Prefect’s Assembly – 13 March 2017

 

Hard work or Talent – By Chezney Drabile (Deputy Head Prefect)

A couple of days ago, I came across 2 boys who were talking about trial week. The one boy was complaining about why he had been dropped from his team. I’m sure that majority of us, if not all of us, have empathy for this boy and have felt the feeling of disappointment at some stage in our lives. We often look for some sort of justification as to why we have been dropped which often ends up in us doing one of the following,

1. We blame the coach; we accuse the coach of having favourites, generally being against us and not liking us. Or we say that our coach obviously has no clue about what he/she is doing.
2. We say that the person who got moved up pretty much sucked up to the coach and doesn’t deserve to be there. We just say this in a more explicit way.
3. The third and final thing which we do is what led me to my message for today’s assembly. Fundamentally, we all say that the sole reason why the person was moved up is because he/she is more talented than us. Of course we never say this out loud. But as some stage of our lives we have all thought this.

With this in mind I’ve titled my message for today: Talent or Hard work?

The question I’d like to pose today is what separates the best from the rest. What separates the high performance athletes and sports stars from the common man? Is talent really the gap between us and the superstars?

Let’s rewind back in the time for second to the good old days. The days of Ayrton Senna, Carl Lewis, Pele and Don Bradman too name a few. I firmly believe that the one thing all of these people had in common was a lot of raw talent. Back in the day, the barrier and difference between an amateur and a professional was largely due to their raw talent. If you were talented then you received more opportunities which obviously meant that you got more exposure and experience than your peers and resulted in you becoming a professional.

I’m not saying that all these individuals never worked hard but what I am saying is that in their times sports largely revolved around your raw talent and abilities. Over the years things have changed and millions of dollars have been invested into sports. Sports has transformed and what you needed to become a professional a few years back is not the same right now. Right now talent isn’t enough, you need a lot of hard work as well.

The problem is that we don’t realize that the barrier between us moving up and becoming a sports star is our mindset which hasn’t changed and allowed us to realize that hard work and sacrifices is what it takes now and not necessarily only talent. Most people (to a certain extent) can reach the top level; the question is how badly do you want it?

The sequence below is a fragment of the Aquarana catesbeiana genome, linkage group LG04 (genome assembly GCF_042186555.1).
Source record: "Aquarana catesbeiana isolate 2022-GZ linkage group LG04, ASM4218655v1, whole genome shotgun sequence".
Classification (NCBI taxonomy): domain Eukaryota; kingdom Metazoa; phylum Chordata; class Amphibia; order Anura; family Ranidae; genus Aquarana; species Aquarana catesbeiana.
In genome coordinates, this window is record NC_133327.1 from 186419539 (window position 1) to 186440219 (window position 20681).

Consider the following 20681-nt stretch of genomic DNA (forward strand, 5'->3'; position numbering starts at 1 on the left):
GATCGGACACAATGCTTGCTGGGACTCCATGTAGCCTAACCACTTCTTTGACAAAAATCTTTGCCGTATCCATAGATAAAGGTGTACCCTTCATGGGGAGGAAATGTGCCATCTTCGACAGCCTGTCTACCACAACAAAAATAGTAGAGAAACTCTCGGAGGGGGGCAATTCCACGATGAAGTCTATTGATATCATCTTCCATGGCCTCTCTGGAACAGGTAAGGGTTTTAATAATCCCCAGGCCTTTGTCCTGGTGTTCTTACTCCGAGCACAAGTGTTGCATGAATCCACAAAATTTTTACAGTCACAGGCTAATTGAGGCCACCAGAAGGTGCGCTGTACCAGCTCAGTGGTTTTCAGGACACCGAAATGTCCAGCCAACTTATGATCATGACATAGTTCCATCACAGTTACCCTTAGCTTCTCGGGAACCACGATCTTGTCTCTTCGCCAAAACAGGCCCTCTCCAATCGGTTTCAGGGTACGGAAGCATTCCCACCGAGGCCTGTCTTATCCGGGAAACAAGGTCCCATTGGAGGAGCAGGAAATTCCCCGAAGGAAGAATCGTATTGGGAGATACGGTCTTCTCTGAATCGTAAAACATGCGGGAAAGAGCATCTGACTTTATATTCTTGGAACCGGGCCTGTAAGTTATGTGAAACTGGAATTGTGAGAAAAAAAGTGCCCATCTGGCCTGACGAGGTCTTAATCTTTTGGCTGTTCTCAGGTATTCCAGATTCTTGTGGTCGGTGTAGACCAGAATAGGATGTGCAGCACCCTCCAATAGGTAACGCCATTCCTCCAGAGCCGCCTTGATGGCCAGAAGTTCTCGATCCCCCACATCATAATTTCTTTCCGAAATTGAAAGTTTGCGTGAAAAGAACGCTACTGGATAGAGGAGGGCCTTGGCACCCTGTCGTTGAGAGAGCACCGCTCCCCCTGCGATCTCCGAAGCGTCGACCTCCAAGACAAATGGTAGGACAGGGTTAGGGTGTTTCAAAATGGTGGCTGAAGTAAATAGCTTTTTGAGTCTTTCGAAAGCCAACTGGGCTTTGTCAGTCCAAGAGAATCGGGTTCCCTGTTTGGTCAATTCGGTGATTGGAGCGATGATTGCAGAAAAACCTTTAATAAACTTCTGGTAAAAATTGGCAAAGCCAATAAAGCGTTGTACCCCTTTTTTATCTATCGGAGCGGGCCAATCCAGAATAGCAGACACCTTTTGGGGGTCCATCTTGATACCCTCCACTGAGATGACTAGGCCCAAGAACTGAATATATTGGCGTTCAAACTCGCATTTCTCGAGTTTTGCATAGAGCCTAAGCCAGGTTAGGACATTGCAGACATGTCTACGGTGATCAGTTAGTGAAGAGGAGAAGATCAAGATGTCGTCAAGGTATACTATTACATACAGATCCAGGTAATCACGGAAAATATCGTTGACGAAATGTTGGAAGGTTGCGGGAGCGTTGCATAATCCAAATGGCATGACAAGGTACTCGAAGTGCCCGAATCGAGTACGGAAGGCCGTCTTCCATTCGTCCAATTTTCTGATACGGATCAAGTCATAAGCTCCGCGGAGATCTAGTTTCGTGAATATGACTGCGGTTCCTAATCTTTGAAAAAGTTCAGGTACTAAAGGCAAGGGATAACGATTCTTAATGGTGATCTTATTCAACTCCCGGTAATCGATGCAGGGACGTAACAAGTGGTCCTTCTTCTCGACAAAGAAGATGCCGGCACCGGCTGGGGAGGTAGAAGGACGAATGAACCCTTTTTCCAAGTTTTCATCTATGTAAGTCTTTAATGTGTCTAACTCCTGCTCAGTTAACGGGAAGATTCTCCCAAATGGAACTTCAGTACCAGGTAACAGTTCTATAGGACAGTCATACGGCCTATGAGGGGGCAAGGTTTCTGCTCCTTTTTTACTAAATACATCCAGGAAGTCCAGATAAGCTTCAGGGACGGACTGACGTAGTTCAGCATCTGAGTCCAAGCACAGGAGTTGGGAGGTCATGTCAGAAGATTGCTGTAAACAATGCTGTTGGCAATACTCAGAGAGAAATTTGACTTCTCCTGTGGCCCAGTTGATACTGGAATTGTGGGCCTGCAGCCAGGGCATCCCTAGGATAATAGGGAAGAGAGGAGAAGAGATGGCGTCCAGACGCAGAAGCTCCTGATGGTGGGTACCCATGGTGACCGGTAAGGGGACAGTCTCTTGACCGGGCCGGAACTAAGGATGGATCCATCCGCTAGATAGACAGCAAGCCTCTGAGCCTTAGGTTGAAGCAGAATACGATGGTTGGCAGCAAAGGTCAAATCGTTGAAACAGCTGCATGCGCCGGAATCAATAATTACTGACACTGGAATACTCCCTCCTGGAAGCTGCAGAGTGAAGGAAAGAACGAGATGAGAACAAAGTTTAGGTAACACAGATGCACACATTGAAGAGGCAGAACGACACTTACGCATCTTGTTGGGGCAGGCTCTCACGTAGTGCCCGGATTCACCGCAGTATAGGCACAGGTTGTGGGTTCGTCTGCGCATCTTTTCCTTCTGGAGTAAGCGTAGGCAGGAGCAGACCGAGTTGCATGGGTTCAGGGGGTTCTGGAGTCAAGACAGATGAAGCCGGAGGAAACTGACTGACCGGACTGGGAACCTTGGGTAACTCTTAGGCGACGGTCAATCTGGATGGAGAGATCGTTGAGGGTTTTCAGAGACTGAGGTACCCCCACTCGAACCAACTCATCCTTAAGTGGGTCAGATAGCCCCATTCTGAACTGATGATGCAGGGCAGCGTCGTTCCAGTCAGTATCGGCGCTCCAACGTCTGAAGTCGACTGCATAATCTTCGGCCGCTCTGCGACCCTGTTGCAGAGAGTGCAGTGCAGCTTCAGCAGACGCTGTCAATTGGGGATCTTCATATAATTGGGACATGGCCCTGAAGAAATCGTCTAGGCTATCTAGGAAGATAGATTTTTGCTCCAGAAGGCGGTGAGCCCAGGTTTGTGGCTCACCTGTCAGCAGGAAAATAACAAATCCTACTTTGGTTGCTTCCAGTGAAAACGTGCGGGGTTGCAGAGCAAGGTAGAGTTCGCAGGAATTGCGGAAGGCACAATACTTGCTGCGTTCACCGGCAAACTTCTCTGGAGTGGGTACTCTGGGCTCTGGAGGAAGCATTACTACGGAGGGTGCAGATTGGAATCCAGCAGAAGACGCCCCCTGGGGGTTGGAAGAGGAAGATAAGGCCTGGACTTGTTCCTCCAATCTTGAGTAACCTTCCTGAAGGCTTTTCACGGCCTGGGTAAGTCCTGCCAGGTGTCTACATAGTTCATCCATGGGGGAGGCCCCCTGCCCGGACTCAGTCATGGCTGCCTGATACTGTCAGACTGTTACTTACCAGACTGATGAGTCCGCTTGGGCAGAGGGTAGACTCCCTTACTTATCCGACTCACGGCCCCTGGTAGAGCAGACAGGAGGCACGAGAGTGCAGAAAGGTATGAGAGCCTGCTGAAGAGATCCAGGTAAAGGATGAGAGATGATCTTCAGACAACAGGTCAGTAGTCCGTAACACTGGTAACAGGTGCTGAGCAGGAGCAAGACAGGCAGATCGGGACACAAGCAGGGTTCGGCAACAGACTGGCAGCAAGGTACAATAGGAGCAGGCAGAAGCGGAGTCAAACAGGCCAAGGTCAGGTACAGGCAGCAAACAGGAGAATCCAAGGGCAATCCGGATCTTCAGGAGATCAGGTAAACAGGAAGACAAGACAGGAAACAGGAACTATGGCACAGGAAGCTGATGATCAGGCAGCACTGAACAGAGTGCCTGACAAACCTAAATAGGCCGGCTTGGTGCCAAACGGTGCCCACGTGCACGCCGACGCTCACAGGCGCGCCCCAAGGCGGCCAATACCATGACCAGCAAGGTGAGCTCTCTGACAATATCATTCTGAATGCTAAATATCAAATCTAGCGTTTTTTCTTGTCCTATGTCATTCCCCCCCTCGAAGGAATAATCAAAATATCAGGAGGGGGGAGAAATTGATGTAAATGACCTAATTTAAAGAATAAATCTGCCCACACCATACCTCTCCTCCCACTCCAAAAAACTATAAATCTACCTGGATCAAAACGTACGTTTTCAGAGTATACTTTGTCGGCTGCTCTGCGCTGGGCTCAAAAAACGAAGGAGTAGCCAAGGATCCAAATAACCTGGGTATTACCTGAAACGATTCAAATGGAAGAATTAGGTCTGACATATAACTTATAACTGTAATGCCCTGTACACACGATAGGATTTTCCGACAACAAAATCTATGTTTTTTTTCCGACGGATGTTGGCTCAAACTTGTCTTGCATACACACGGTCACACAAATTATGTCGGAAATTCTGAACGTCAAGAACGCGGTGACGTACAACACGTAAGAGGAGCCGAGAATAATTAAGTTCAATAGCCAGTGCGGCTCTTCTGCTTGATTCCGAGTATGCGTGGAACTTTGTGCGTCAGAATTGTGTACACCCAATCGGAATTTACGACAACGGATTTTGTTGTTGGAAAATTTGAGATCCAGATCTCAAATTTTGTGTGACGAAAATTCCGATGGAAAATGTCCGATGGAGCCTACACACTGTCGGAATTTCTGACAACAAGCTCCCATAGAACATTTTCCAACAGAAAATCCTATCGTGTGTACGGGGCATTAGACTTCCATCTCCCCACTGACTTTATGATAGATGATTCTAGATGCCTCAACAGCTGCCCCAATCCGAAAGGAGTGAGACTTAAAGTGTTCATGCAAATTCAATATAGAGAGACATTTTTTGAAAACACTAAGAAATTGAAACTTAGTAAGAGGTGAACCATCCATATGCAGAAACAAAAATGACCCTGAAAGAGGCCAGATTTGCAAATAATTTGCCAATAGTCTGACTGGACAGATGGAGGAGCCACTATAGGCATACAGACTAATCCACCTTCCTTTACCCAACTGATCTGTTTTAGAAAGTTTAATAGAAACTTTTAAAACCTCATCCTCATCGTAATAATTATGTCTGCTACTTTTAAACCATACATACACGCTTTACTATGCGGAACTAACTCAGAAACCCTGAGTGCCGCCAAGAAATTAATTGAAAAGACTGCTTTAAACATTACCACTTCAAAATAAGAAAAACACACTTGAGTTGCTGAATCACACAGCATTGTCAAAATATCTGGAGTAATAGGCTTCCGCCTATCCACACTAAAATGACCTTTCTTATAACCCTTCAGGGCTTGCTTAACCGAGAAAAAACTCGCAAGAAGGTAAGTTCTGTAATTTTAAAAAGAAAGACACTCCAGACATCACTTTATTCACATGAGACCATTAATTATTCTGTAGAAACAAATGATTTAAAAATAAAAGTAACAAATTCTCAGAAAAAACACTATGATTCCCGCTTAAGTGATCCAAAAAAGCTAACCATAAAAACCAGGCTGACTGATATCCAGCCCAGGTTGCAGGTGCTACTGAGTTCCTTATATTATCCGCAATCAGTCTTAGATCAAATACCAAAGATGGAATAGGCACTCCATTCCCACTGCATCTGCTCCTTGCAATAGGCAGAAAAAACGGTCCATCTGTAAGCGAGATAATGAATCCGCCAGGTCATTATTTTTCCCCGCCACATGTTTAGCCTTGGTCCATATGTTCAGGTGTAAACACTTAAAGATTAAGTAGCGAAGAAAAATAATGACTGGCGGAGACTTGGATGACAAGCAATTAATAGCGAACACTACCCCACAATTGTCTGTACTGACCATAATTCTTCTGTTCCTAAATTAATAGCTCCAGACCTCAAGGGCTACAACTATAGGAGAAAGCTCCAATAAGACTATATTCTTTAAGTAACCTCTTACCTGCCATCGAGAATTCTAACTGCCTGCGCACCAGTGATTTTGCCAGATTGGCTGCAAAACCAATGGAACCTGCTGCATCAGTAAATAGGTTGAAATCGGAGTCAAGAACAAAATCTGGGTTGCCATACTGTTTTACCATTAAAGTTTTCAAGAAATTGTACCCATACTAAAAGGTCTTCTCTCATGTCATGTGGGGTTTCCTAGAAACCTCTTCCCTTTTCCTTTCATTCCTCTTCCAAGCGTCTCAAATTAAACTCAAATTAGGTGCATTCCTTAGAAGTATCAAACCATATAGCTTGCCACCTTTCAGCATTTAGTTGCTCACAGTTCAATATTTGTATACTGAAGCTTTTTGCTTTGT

I remember reading a book sometime back titled the Gold Mine Effect by Rasmus Ankersen. In the book, Rasmus went on a journey to unravel the secret to success in various gold mines and why they are filled with talent. He defined a Gold Mine as any tiny geographic place which produces a series of world class athletes one after another. It’s basically any place which we believe is filled with talent, when in actual fact, they are filled with people who want to succeed as badly as they want to breath.

To understand why these individuals are successful and not necessarily the most talented people, we need to visit a couple of gold mines. Let’s look at Ethiopia for starters.

When you look at Ethiopia you will discover that during the 2008 Beijing Olympics, 4 of the gold medal winners from Ethiopia all came from the same village consisting of 30 000 people.

In Kenya a single tribe has been dominating the 3 000m steeple chase for the past years. In Jamaica a single athletics club (which trains on grass and uses a rusted old gym) produces majority of the best sprinters on Earth. Usain bolt, Asafa Powell and Shelly Ann Fraser Pryce to name a few.

All of these areas have one thing in common, a desire to work hard. Rasmus discovered that talent is found everywhere but that doesn’t necessarily make you successful. It just means that you have a natural ability to perform the task. You still need to put in the long hours.

I’m sure that all of us are familiar with the 10 000 hour concept, which means that we need 10 000 hours to master a discipline. This shows us that hard work is needed, but the Gold Mines show us that you need so much more to be a superstar. The Gold Mines put in about 20 000- 30 000 hours of practice, which explains why we all think they are talented and why they dominated in their various sports.

In Brazil, a footballer reaches 10 000 hours of practice at the age of 13. In contrast, an English footballer only reaches 10 000 hours of practice in their mid-20’s. To put this in perspective 10 000 hours is about 2 hours and 44mins of practice every day for 10 years.

In Kenya, an 18 year old athlete would have run 25 000- 30 000km’s more than your average American.

What does all of this mean? Maybe we don’t make the team we would like to be in because we don’t put in the work. We all have some sort of ability or talent but that doesn’t determine how successful we will be. Thankfully we all have a second chance, and seeing as the start of the winter fixtures is fast approaching. The team that you start at doesn’t have to be where you finish. Vince Lombradi summarizes my speech perfectly when he said, “The only place where success comes before work is in the dictionary”

The only thing left for us to do is decide how badly we want to be the best, and how much we are willing to put in. We are all in a Gold Mine right now, and the only difference between us and any other school is our ability to cultivate our talent through hard work. As Rasmus Ankersen said, “The Great Ages didn’t have more talent, they just wasted less”

Posted by pbhs / Posted on 14 Mar
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